Summary (Amazon): Martha Carrier was one of the first women to be accused, tried and hanged as a witch in Salem, Massachusetts. Like her mother, young Sarah Carrier is bright and willful, openly challenging the small, brutal world in which they live. Often at odds with one another, mother and daughter are forced to stand together against the escalating hysteria of the trials and the superstitious tyranny that led to the torture and imprisonment of more than 200 people accused of witchcraft. This is the story of Martha’s courageous defiance and ultimate death, as told by the daughter who survived.
Kathleen Kent is a tenth generation descendant of Martha Carrier. She paints a haunting portrait, not just of Puritan New England, but also of one family’s deep and abiding love in the face of fear and persecution.
My Review (spoilers):
Executive Summary: intense
This book was really a good read. I have never sought out media about the Salem witch trials on my own because in general, it just really makes me aggravated. But I found this book to not only cover the main story in a really well-written, pragmatic way, but also, I really liked that it had a lot of additional layers to it as well.
The book is written from the eyes of Sarah Carrier, the young daughter (age 9 at the beginning) of Martha Carrier. Martha Carrier has the unfortunate infamy of being one of the first women who was hanged during the witch hunt in Massachusetts.
In general, the story itself is not unlike most others with regards to witchcraft. A strong, independent woman, is accused of witchcraft because people are scared of her and don’t want the other women folk to think that sort of behavior is acceptable. Martha and her family moved to Andover, Massachusetts, to escape the smallpox epidemic. They live with Martha’s mother, and soon, they realize that they did not escape. Sarah’s brother Andrew was the first to show symptoms, and despite the house arrest, Sarah and her toddler sister, Hannah, were taken to their aunt and uncle’s house in the middle of the night.
While there, Sarah and her cousin Margaret become close friends. Sarah loves her aunt and uncle who are so different from her own parents. Her uncle tells colorful stories, and her aunt gives her affection willingly. Her own parents are very stoic and unemotional. When the time comes to return to Andover, Sarah is upset to leave the family that she has grown to love, and thinks it is terribly unfair that they won’t see each other any more. The separation between the family existed before the smallpox, but now is even greater. Sarah’s grandmother has died, and instead of leaving the farm to Margaret’s parents, she has instead left it to Sarah’s. Roger Toothaker, Sarah’s uncle, would later become one of the people who testified against Martha for witchcraft.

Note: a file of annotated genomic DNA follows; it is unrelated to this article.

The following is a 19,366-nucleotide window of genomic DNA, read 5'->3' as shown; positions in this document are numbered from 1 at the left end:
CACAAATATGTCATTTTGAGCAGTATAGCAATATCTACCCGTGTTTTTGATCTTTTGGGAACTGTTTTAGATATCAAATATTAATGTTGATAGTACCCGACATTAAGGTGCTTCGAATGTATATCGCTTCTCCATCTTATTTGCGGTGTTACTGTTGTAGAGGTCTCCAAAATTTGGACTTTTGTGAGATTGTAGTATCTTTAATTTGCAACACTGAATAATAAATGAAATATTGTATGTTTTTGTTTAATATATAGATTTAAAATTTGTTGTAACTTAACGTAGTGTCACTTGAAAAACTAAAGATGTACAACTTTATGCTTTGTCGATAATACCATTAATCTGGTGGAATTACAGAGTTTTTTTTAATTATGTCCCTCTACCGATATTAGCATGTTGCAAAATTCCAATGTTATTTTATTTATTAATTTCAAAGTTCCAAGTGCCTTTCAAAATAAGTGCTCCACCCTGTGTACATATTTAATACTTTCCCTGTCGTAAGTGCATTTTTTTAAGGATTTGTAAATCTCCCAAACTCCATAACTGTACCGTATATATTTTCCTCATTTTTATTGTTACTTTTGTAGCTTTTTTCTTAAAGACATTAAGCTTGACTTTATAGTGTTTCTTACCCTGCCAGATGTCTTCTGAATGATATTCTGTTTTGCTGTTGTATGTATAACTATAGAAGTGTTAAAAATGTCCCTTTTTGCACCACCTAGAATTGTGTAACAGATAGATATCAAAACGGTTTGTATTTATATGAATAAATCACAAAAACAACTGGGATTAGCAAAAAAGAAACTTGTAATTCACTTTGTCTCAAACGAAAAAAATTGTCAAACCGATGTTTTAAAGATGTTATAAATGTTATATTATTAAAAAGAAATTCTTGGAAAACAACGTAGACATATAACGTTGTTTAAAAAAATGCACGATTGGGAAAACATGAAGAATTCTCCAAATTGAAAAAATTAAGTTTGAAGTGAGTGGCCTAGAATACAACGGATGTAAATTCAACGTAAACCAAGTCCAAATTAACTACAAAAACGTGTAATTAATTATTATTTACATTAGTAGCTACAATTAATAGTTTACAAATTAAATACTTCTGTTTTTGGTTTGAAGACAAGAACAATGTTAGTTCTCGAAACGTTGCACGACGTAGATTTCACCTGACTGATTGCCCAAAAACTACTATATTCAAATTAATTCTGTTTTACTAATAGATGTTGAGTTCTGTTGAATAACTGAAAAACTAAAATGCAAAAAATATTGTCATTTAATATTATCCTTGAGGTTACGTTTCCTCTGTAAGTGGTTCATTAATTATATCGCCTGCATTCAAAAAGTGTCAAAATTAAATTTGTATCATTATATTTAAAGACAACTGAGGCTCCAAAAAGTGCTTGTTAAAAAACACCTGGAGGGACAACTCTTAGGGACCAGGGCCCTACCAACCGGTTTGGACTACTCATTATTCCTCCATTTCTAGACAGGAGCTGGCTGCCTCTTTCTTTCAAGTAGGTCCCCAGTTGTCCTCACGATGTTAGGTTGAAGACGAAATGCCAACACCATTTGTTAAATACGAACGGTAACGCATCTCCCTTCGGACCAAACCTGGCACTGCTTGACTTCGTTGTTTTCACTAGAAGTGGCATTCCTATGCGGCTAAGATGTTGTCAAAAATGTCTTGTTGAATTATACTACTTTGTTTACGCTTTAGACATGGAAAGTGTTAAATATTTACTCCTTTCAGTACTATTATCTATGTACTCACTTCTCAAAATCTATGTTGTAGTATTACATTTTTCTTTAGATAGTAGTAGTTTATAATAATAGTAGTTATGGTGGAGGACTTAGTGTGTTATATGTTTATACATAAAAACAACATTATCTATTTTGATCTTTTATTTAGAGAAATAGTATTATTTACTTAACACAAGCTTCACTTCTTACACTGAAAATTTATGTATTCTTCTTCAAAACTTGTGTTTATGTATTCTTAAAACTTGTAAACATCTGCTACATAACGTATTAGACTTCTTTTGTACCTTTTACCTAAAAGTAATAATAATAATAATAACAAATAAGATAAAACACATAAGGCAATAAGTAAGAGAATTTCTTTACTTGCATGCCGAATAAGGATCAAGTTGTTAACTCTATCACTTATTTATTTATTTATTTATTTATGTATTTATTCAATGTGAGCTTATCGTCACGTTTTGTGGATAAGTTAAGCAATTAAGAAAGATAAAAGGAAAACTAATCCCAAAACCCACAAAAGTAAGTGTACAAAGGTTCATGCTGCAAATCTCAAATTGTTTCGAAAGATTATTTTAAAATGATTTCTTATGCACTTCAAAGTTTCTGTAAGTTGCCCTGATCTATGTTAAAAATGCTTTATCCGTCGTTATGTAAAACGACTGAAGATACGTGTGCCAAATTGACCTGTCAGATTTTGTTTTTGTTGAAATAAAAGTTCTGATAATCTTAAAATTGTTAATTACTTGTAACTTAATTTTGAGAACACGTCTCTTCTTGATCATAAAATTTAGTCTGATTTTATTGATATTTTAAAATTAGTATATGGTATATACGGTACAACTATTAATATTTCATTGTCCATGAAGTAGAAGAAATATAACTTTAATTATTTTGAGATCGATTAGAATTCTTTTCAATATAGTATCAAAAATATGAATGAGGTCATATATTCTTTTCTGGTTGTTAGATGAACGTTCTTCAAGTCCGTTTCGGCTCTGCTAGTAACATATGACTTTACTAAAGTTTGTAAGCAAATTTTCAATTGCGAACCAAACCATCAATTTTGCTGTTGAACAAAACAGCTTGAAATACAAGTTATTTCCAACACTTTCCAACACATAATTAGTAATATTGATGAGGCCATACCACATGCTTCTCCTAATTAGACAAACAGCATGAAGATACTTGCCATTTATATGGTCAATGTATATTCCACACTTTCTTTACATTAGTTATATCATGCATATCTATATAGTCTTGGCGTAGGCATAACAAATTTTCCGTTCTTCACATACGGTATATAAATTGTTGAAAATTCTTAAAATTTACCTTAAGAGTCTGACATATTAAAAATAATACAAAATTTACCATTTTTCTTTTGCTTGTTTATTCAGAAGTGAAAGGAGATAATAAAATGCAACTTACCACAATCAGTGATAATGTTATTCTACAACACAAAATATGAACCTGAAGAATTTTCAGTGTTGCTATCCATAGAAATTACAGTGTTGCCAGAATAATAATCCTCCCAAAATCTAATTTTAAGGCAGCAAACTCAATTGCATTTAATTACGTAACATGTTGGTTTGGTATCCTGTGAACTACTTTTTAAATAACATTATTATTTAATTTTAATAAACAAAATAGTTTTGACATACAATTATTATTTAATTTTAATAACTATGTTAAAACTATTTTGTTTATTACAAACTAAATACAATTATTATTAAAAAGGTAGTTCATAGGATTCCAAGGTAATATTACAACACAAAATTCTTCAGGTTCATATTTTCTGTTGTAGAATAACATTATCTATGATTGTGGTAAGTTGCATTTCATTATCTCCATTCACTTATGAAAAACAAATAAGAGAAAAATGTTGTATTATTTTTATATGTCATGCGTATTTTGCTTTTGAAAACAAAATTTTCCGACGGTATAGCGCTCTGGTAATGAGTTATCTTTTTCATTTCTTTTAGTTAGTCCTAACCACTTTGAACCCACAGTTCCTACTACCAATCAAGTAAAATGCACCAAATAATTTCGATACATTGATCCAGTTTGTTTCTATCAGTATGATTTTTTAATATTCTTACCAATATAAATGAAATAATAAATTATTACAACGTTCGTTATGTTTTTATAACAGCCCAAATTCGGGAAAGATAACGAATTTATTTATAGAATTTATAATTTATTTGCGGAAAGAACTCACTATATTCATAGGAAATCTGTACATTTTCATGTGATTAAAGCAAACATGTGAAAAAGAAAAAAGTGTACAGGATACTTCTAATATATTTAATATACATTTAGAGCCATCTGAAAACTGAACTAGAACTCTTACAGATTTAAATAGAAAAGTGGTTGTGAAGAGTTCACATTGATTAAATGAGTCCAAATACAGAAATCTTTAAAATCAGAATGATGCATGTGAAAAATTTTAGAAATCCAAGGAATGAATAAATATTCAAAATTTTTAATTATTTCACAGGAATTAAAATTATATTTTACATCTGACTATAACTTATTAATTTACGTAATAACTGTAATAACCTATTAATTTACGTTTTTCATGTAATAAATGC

As time goes on, Sarah begins to realize that not everything is quite as obvious as she thought. Her parents, who she thought were so uncaring, do what is necessary to keep their family safe and fed. They teach the children how to stand up for themselves rather than have a parent who swoops in and takes care of them. And as for her uncle who she thought was so wonderful, she sees him drunk at the local tavern, canoodling with one of the barmaids.
When eventually Martha is to be arrested, she says that she will not run. Someone will have to pay for the injustices, and she will continue to deny any wrongdoing (as there was none). However, she instructs her family to do whatever it takes to keep themselves safe. Eventually, the four children–Richard, Andrew, Tom, and Sarah are arrested too. They tell the court that their mother made them do it, and they are eventually let go free. (They weren’t able to see their mother when she died.)
Eventually all things return to something like normal. Hannah stayed with her “adopted family” until she married. The other children married and moved to Connecticut. Their father, who was one of the executioners of the King of England during the civil war, lived to be 109. Margaret’s town was raided by Indians. Her mother was killed (her father committed suicide while in prison due to apparent guilt at getting his entire family arrested for witchcraft), and Margaret was captured and never to be heard from again.
Within five years of the trials, some formal apologies were made for what had happened, but it was too little, too late for the families of those who had been imprisoned or even killed.
Verdict: 4 stars
I found the writing and the nuances throughout the book to be the best part of it. It certainly made the book come alive and feel more real. There were a few parts that were a bit unnecessary (the anti-climactic “red book” for one), but as a generality, it was a great story. It makes me thankful to live in a time where we have the sense (scientific discovery perhaps?) to not fall into that sort of hysteria (although I’m not fully convinced that a similar thing couldn’t happen again). Also it’s a great glimpse into how actions can be misconstrued and also that you can’t always judge a book by its cover.